Table of content    
  1. The "1989" Era
  2. Taylor's Ever-Growing Dominance
  3. "1989 (Taylor's Version)": What To Expect

Ranking Taylor Swift's '1989 (Taylor's Version)' Vault Tracks: From Synth-Pop To High-School Reunions

Nine years to the day since the release of her iconic "1989" album, Taylor Swift has gifted her fans with a reimagined version, "1989 (Taylor's Version)." This release marks the fourth installment in her ambitious mission to regain control of her music catalog by re-recording her first six studio albums.
Swift's "1989" was a groundbreaking release in 2014, showcasing her evolution into the pop music genre and earning critical acclaim. In this article, we'll delve into the essence of "1989 (Taylor's Version)" and explore the new tracks from her vault that come with it.

The "1989" Era

The "1989" Era Taylor Source: Google Image
Back in 2014, "1989" was Taylor Swift's official transition into the world of pop music. The album brought forth a mesmerizing blend of gleaming synth textures and razor-sharp hooks, with Swift collaborating with renowned producers like Max Martin, Shellback, and Jack Antonoff.
The album's singles, including "Shake It Off," "Blank Space," and "Bad Blood," dominated the Billboard Hot 100, while the album itself secured the Grammy Award for Album of the Year. Swift's world tour in support of "1989" became a cultural phenomenon, featuring surprise appearances from an array of celebrities.

Taylor's Ever-Growing Dominance

Taylor's Ever-Growing Dominance Source: Google Image
A decade after the release of "1989," Taylor Swift's impact on the music scene remains as strong as ever. Her record-breaking "Eras" tour and accompanying concert film have solidified her status as a global superstar. Swift's personal life, including her relationship with Travis Kelce, continues to be of great interest to fans and the media.
Moreover, her 2019 hit "Cruel Summer" recently returned to the top of the charts, underscoring the enduring appeal of her music. Swift's enduring influence in the music industry is undeniable.

"1989 (Taylor's Version)": What To Expect

"1989 (Taylor's Version)": What To Expect Source: Google Image
Each of Swift's re-recorded albums has seen progressively higher sales and streaming numbers, raising the question of whether "1989 (Taylor's Version)" will make the most significant impact yet. This release coincides with the anticipation of Grammy nominations, where Swift's latest songs from "Midnights" are expected to be prominent.

Exploring The Vault Tracks

As with the previous re-recorded albums, "1989 (Taylor's Version)" includes freshly recorded tracks from Swift's vault. Here, we rank the five vault tracks from "1989 (Taylor's Version)" from worst to best:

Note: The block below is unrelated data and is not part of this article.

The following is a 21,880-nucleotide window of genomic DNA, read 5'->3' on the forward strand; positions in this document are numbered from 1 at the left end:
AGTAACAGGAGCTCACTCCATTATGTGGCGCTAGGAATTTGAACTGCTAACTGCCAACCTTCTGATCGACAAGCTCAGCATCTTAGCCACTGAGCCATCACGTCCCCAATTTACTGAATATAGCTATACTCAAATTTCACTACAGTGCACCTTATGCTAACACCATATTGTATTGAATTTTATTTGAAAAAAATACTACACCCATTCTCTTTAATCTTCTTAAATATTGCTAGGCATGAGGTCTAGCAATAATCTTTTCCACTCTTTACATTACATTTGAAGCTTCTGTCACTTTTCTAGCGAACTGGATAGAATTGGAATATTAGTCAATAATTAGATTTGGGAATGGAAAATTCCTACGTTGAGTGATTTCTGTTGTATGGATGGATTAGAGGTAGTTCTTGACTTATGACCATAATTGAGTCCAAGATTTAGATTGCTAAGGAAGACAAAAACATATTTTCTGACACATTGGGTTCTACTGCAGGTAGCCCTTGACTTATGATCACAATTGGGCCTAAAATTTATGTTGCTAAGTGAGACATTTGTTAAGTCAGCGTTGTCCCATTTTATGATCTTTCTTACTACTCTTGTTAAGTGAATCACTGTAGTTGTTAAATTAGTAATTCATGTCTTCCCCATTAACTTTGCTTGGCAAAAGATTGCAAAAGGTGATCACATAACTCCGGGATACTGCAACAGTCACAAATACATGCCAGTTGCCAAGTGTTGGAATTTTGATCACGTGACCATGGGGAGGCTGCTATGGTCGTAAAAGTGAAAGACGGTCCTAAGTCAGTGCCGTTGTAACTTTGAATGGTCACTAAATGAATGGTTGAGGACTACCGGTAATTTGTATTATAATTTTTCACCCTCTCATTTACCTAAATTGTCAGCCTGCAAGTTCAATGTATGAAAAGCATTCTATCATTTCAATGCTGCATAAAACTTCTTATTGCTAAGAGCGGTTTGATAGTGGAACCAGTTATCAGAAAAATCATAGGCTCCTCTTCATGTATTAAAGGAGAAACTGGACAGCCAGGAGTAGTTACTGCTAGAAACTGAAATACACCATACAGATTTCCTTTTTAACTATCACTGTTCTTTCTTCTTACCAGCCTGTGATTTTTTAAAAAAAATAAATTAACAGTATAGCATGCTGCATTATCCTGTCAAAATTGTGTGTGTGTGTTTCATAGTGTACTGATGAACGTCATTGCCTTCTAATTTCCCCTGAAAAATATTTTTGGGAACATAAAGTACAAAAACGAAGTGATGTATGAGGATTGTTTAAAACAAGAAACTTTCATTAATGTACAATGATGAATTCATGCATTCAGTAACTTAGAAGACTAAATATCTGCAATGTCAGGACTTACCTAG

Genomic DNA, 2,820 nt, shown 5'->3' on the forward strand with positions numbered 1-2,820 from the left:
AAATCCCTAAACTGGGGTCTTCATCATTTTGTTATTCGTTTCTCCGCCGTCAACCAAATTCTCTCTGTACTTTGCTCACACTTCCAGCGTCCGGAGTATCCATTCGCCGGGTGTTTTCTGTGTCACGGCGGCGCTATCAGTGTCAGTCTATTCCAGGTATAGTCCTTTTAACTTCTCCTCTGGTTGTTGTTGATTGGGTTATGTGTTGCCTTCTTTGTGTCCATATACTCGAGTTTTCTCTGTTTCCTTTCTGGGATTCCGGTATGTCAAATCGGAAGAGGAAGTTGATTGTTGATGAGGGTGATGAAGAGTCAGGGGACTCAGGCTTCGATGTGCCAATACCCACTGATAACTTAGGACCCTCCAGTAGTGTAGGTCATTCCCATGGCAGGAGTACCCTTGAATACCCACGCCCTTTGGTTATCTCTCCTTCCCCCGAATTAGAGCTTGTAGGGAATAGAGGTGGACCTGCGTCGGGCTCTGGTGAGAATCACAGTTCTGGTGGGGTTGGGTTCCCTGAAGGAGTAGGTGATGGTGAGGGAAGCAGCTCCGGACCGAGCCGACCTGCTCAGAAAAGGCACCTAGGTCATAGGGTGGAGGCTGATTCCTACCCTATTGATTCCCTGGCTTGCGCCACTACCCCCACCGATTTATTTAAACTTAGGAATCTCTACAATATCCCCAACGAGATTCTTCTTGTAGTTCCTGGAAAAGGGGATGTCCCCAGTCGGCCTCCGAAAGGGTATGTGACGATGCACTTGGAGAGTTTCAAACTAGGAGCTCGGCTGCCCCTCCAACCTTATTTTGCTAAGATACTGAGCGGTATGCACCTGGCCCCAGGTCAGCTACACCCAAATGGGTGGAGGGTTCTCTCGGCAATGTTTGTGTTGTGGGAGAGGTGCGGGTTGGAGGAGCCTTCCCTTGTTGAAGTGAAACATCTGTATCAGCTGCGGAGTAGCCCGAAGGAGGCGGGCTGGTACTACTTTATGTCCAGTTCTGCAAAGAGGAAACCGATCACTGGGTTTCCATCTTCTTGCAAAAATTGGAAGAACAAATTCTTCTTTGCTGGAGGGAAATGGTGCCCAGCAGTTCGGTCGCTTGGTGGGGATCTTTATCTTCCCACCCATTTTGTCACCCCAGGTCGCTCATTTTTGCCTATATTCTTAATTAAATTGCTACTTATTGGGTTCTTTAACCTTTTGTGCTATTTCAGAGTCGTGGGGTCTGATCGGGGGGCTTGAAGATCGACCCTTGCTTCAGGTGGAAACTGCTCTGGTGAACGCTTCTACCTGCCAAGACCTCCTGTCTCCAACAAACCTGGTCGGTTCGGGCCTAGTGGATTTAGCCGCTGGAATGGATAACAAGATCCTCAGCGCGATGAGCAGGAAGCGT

This month, Beyoncé, another big name in live music for 2023, joined forces with Taylor Swift to promote the "Eras Tour" movie. Their royal photo opportunity at the Grove's premiere made waves. Although Taylor and Beyoncé haven't officially collaborated on a song, Swift's synth-pop track about a daring romance hints at her long-standing admiration for Beyoncé. She sings, "If I'm going to get drunk, might as well be drunk in love," quoting Beyoncé's 2013 hit. The concept is strong, but the execution is somewhat lacking.

"Is It Over Now?"

In this poignant portrayal of a doomed relationship, Swift sings, "I think of jumping off of very tall somethings," acknowledging her role in the failure without quite capturing the self-deprecating humor that characterized her hit song "Anti-Hero" from "Midnights." Notable among the lyrics is the line, "Your new girl is my clone."

"Say Don't Go"

Haim, a sister trio from Los Angeles who have been a part of Swift's touring and album collaborations, make their influence felt in this throbbing pop-rock track. With its resounding '80s-style drums and emphatic backing vocals, the song, co-written by Swift and the renowned Diane Warren, resembles an outtake from Haim's 2013 debut, "Days Are Gone."

"Now That We Don't Talk"

Swift's star-studded dating life has long been a topic of widespread speculation, particularly since her 2010 album "Speak Now," which includes the exceptional breakup song "Dear John," a scathing portrayal of her relationship with John Mayer.
In "Now That We Don't Talk," Swift humorously takes down a past romantic interest, expressing her relief at parting ways with him. She comically dismisses the need to feign an interest in "acid rock" or to socialize on a "mega-yacht" with self-important men who believe their thoughts are profound.

"Suburban Legends"

Taylor Swift, arguably only rivaled by Drake, excels at nursing past grievances in the realm of pop music. In "Suburban Legends," she delves into a tense high school reunion over a surging arena-disco beat that accumulates emotional weight as it progresses. Swift paints a series of unforgettable images, from the guy "flush with the currency of cool" to the kiss "that's gonna screw me up forever."
1989 (Taylor's Version) Source: Google Image

"1989 (Taylor's Version)" is not just a reimagining of an iconic album but a celebration of Taylor Swift's growth as an artist and her continued relevance in the music industry. With new vault tracks that offer fresh insights into her artistry, this release is a must-listen for Swifties and music enthusiasts alike. As Taylor Swift's influence shows no signs of waning, "1989 (Taylor's Version)" is yet another jewel in her ever-shining crown.

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